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Provincetown Book Festival

Christopher Castellani, whose acclaimed fourth novel “Leading Men” (Viking) imagines the love between Tennessee Williams and Frank Merlo, and Andre Dubus III, (“Townie,” “House of Sand and Fog,” and the recent novel “Gone So Long”) will be in conversation together as the headlining event of the fourth annual Provincetown Book Festival, taking place this weekend. The festival opens on Friday night with a reading and reception for the annual Rose Dorothea Award honoring an author who comes from or is influenced by the Outer Cape, this year going to Mark Doty. The weekend continues with readings and talks by Darnell L. Moore (“No Ashes in the Fire: Coming of Age Black & Free in America”); Jabari Asim (“We Can’t Breathe”); Whitney Scharer (“The Age of Light”), among others. Topics of panel discussions include “To Be Young, Gifted, Black — and Gay,” “In Search of Stonewall,” “Women Writers Explore, Women Explorers Write,” and “This Place Matters: Provincetown Fiction.” All events are free and open to the public. The festival runs from Friday-Sunday in Provincetown. For more information, visit provincetownbookfestival.org.

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Drawing a blank

This spring, Mass Poetry began a blackout poetry project which invited poets, students, and community members to make erasure poems, a practice of blacking out certain words in historic documents to reveal new meaning in the words that remain. Participants made blackout poems from the Bill of Rights, the US Constitution, Malala Yousafzai’s speech to the United Nations, and Martin Luther King, Jr.’s “Letter from Birmingham Jail.” The organization then selected six to be showcased on the T, but the MBTA rejected them all, citing its prohibition of “political issues or matters of public debate” in displays and advertising. So, Mass Poetry paired with Soofa, the woman-founded Cambridge startup that makes solar-powered signs and benches, and now the poems can be seen on digital kiosks in Dudley Square, Ashmont, Downtown Boston, the Seaport District, and Allston. The winning poets include Julia Toplyn, Catherine Fahey, Sarah Sousa, Renuka Raghavan, Julia Haney, and Wendy Drexler and Jodi Colella. The poems will be on display through September 14.

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Spelling it out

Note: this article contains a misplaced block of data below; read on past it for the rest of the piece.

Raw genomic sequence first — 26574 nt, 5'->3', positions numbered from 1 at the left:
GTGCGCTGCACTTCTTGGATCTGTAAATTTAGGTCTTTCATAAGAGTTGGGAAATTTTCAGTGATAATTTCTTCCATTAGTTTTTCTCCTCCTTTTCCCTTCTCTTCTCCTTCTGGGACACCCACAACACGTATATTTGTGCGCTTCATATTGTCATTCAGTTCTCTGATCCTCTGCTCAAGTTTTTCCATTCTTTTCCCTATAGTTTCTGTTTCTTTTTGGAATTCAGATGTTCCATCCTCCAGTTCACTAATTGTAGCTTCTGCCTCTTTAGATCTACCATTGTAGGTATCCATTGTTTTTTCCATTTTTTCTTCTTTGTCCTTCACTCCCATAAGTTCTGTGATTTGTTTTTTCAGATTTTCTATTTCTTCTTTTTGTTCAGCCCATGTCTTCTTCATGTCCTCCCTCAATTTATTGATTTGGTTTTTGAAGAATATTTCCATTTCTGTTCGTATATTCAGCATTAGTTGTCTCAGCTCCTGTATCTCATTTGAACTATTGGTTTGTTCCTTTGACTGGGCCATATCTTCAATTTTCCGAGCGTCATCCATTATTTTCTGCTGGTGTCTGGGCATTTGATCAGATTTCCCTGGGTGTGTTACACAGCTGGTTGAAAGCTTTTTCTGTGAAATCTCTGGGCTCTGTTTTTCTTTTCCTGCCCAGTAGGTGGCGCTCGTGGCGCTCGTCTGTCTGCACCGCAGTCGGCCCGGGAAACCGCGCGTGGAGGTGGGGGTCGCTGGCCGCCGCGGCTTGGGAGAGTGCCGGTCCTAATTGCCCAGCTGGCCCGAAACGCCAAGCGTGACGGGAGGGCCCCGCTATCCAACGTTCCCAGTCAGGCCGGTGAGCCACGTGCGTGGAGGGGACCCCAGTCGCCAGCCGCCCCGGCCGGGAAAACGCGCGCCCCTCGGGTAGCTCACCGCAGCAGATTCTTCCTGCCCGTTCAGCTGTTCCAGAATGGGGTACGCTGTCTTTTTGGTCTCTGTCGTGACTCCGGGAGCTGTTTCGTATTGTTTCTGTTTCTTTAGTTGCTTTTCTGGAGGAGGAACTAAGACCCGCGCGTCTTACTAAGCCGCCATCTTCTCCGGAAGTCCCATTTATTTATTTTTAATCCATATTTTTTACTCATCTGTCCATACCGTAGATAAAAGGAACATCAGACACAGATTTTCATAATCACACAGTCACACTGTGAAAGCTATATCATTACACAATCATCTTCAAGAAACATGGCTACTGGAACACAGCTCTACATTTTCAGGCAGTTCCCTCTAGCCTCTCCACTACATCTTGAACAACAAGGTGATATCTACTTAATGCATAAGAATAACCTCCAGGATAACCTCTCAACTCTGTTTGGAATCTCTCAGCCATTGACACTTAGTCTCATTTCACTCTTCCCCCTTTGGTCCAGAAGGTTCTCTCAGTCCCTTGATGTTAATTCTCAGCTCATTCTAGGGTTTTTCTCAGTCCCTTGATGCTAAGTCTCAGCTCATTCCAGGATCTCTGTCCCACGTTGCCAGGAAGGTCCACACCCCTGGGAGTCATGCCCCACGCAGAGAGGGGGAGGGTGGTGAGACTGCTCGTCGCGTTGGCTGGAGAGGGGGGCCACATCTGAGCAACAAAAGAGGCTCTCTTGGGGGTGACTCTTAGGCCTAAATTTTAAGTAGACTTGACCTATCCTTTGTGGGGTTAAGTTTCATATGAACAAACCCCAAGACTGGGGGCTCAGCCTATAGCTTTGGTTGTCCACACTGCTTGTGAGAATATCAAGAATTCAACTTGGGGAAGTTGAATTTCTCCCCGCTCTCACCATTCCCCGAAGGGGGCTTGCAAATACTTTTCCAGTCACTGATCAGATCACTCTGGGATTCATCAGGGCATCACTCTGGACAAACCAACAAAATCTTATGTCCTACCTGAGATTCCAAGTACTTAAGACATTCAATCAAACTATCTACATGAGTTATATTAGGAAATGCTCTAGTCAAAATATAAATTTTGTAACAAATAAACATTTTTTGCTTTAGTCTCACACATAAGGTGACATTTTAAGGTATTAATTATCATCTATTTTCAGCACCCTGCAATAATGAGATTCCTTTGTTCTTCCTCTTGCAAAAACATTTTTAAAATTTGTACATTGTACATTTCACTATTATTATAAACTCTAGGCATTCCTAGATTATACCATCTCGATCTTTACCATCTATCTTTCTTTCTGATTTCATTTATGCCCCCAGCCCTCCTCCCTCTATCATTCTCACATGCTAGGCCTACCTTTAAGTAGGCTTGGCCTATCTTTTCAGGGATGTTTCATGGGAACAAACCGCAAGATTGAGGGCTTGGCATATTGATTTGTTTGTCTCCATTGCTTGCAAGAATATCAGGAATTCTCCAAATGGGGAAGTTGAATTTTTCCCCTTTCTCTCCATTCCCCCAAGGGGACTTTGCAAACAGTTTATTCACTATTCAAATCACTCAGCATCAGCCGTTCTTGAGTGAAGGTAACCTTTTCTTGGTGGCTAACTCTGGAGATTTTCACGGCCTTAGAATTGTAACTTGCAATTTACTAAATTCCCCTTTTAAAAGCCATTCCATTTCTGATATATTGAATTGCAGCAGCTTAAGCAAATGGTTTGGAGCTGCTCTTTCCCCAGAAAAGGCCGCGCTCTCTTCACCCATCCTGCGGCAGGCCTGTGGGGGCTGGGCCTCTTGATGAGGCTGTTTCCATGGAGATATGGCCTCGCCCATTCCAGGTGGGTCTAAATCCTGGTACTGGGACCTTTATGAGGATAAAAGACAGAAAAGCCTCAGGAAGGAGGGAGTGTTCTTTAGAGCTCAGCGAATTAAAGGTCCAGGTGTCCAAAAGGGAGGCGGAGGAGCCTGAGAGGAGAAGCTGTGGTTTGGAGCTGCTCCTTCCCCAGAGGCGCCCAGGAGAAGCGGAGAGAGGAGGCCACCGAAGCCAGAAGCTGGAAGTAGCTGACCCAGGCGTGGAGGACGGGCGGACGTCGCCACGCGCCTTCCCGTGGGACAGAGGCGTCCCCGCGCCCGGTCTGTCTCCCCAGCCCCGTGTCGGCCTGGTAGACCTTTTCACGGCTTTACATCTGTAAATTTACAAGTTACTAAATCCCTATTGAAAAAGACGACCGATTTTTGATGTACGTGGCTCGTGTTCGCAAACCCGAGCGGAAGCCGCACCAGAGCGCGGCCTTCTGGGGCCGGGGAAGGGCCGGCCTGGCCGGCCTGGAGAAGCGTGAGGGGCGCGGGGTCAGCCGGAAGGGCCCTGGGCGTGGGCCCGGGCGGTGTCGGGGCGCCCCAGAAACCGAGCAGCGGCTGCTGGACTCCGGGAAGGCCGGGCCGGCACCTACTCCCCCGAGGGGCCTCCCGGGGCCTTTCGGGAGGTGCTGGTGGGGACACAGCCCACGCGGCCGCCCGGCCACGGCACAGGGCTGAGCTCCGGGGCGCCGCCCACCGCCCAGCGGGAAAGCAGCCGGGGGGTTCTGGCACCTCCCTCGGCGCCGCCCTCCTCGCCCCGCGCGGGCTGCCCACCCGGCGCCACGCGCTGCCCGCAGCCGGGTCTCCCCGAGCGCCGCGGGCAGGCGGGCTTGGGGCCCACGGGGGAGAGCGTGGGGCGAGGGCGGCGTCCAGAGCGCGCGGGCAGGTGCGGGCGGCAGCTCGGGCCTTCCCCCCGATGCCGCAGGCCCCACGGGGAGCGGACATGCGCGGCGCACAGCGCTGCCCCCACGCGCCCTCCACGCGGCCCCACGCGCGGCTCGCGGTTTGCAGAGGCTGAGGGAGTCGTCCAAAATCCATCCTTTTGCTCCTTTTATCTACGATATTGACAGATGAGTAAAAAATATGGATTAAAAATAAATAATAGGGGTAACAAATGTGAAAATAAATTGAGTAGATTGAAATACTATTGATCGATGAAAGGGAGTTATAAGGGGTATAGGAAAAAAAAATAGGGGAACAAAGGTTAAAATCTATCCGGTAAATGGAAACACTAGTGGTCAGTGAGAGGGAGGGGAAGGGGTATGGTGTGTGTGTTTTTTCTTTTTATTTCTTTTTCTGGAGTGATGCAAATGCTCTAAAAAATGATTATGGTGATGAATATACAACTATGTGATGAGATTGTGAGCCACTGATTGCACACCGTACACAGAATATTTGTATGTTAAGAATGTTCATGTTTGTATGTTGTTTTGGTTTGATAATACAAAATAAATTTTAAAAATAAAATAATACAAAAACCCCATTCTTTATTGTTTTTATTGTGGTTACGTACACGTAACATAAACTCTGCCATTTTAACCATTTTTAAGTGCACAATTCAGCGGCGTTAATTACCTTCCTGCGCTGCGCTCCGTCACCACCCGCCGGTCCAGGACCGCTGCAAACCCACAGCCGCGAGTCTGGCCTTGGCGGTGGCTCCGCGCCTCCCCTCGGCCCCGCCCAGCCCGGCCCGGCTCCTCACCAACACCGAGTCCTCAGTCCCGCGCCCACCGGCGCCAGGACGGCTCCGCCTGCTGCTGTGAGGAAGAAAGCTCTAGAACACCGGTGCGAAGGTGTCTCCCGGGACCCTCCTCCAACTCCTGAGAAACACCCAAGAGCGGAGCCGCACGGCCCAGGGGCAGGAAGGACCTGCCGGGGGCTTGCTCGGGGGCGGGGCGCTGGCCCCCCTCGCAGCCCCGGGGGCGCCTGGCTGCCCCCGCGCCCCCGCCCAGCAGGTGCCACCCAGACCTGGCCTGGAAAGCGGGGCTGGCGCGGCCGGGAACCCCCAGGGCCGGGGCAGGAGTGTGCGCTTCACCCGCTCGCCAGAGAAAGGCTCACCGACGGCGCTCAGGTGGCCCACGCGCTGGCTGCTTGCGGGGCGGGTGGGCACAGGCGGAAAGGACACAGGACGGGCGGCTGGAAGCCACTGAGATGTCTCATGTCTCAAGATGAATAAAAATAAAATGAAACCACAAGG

Boston native Chana Ginelle Ewing has focused her career on intersectionality, equality, and empowerment. Her first book, “An ABC of Equality” (Frances Lincoln), out this week and illustrated by Paulina Morgan, introduces kids to concepts and ideas centering on social justice. K is for kindness; E is for equality; U is for understanding. Alongside each letter and its idea, Ewing offers a brief and simple definition – and she doesn’t steer away from more challenging concepts: P is for privilege, O is for oppression, X is for xenophobia. The book reminds us that when it comes to absorbing ideas about equality, justice, gender, and acceptance, one is never too young — or too old — to learn. Ewing will read and discuss the book on Saturday at 3 p.m. at Porter Square Books in Cambridge, and Sunday at 10:30 a.m. at the Brookline Booksmith.

Coming Out

“Eyes Bottle Dark with a Mouthful of Flowers” by Jake Skeets (Milkweed)

“Out of Darkness, Shining Light” by Petina Gappah (Scribner)

“Animalia” by Jean-Baptiste Amo, translated from the French by Frank Wynne (Grove)

Pick of the Week

Betty Hillman at Bartleby’s Books in Wilmington, Vermont, recommends “The River” by Peter Heller (Knopf): “Adventure, mystery and beautiful ‘nature’ writing. Peter Heller is a master — the Poet in him comes out time and time again. Loved it!”

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Nina MacLaughlin is the author of “Hammer Head: The Making of a Carpenter.” She can be reached at nmaclaughlin@gmail.com.